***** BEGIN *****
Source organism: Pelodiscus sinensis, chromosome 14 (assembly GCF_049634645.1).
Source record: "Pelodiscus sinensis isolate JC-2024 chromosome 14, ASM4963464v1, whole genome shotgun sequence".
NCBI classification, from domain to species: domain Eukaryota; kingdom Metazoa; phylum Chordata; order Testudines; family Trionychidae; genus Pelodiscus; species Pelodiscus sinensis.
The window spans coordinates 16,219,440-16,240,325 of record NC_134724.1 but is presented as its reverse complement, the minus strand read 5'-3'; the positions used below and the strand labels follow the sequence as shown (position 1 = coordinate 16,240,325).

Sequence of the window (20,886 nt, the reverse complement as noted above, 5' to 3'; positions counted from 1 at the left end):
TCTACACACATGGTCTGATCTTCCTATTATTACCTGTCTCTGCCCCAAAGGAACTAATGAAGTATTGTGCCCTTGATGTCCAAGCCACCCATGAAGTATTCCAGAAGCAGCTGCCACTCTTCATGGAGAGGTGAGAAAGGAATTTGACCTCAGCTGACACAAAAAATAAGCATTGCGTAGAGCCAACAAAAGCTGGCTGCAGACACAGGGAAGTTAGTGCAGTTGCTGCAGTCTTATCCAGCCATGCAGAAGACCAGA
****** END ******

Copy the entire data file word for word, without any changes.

Source organism: Pelodiscus sinensis, chromosome 14 (assembly GCF_049634645.1).
Source record: "Pelodiscus sinensis isolate JC-2024 chromosome 14, ASM4963464v1, whole genome shotgun sequence".
NCBI classification, from domain to species: domain Eukaryota; kingdom Metazoa; phylum Chordata; order Testudines; family Trionychidae; genus Pelodiscus; species Pelodiscus sinensis.
The window spans coordinates 16,219,440-16,240,325 of record NC_134724.1 but is presented as its reverse complement, the minus strand read 5'-3'; the positions used below and the strand labels follow the sequence as shown (position 1 = coordinate 16,240,325).

Sequence of the window (20,886 nt, the reverse complement as noted above, 5' to 3'; positions counted from 1 at the left end):
TCTACACACATGGTCTGATCTTCCTATTATTACCTGTCTCTGCCCCAAAGGAACTAATGAAGTATTGTGCCCTTGATGTCCAAGCCACCCATGAAGTATTCCAGAAGCAGCTGCCACTCTTCATGGAGAGGTGAGAAAGGAATTTGACCTCAGCTGACACAAAAAATAAGCATTGCGTAGAGCCAACAAAAGCTGGCTGCAGACACAGGGAAGTTAGTGCAGTTGCTGCAGTCTTATCCAGCCATGCAGAAGACCAGA